to make it look the way it should.
    7. Post it on Pbase for all to see and pass comments.
    8. Take the camera back to Canon when someone points out "purple fringing"
    on some tree branches.
    9. When you get it back, shoot a few hundred tree branches using the plastic
    lens that came with the camera.
    10. Send it back to Canon to have the lens calibrated for back focus
    problems it doesn't have.
    It is totally optional to repeat any or all of these steps as you see fit.

    Now from what you said in your post... you seem to be stuck on day six. Sort
    of Ground Hog day stuff. Get a grip on yourself Chuck. Shape up and join the
    crew or get rid of the camera and buy another brand. If you are going to be
    a 20D user, do it right man.

    Doug
     
    Ryadia, Dec 9, 2004
    #6
  7. SmartAzz

    Wright Guest


    > Ahhh Chuck. How can you do that?
    > Don't you know the 10 day routine yet?
    >
    > 1. Sell your perfectly good 10D and buy a new 20D that locks up when you
    > change the lens.
    > 2. Flash the firmware as soon as Canon put it up on their web site and kill
    > the camera.
    > 3. After Canon service restore it (or wait a few days for it to restore
    > itself) Flash it again with the patched firmware.
    > 4. Shoot a couple of hundred 'test shots' of resolution charts and DOF
    > charts.
    > 5. Send the camera back to Canon for adjustment of the faults you found.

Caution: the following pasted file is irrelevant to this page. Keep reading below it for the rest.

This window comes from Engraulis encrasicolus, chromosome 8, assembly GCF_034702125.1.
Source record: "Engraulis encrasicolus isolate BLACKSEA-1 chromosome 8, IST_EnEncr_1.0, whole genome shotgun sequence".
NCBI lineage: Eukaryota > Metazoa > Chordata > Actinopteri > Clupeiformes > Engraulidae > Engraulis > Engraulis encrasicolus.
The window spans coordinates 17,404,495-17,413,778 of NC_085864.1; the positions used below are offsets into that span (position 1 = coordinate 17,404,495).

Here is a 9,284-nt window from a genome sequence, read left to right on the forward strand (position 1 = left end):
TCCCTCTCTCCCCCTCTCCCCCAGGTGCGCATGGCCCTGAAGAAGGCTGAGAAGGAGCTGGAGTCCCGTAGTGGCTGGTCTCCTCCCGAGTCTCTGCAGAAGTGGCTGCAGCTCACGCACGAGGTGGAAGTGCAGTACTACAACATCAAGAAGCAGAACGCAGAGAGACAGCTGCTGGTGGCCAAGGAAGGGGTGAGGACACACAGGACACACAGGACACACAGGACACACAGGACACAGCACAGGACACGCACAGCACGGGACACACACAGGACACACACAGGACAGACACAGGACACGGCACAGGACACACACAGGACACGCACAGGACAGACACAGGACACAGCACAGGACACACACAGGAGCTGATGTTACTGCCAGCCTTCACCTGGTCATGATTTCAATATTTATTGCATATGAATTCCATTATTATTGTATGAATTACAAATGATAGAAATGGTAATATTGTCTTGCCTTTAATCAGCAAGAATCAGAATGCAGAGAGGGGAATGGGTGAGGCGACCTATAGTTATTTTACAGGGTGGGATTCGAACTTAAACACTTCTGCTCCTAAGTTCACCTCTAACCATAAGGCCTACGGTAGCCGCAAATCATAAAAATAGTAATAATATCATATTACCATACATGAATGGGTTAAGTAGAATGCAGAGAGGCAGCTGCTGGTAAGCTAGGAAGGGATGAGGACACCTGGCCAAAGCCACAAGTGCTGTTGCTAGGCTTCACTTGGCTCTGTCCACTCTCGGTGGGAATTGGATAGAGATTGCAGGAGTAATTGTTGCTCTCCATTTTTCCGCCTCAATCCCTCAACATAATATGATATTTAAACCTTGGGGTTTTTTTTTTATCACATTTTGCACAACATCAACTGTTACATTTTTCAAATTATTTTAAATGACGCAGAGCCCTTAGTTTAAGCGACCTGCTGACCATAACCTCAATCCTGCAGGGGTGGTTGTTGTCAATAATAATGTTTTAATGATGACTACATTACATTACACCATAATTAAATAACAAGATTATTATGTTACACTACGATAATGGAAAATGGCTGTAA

> 6. Actually take your first "real world" photograph and then use Photoshop
    > to make it look the way it should.
    > 7. Post it on Pbase for all to see and pass comments.
    > 8. Take the camera back to Canon when someone points out "purple fringing"
    > on some tree branches.
    > 9. When you get it back, shoot a few hundred tree branches using the plastic
    > lens that came with the camera.
    > 10. Send it back to Canon to have the lens calibrated for back focus
    > problems it doesn't have.
    > It is totally optional to repeat any or all of these steps as you see fit.
    >
    > Now from what you said in your post... you seem to be stuck on day six. Sort
    > of Ground Hog day stuff. Get a grip on yourself Chuck. Shape up and join the
    > crew or get rid of the camera and buy another brand. If you are going to be
    > a 20D user, do it right man.
    >
    > Doug
    >
    >

    Ah, I now see the light! I think that I will just get rid of this 20D and
    move up to a 1Ds Mark II - if you will just advance me a down payment. :)
    Chuck
     
    Wright, Dec 9, 2004
    #7
  8. SmartAzz

    Guest

    Wright wrote:
    > I have updated my 20D from 1.0.5 to 1.1.0 and, so far, have not

    noticed any
    > degradation in photos taken using the new firmware. Would not the

    clipping
    > in the dynamic range show up in the histograms?


    It can not be seen from the Histogram of normal photos. Dynamic range
    (or the lack of it) most often comes visible when images are edited,
    large dynamic range makes it posible to "open up the shadows" either by
    using the Curves tool or density masking techniques, in case the
    dynamic range is not good then those operations reveal no image
    information and/or just the sensor noise becomes more visible.

    The maximum exposure time (that still gives good quality images) is
    also related with dynamic range. The smaller the dynamic range is the
    higher is the image noise or clipping of image information in the dark
    end becomes visible.

    Timo Autiokari
     
    , Dec 12, 2004
    #8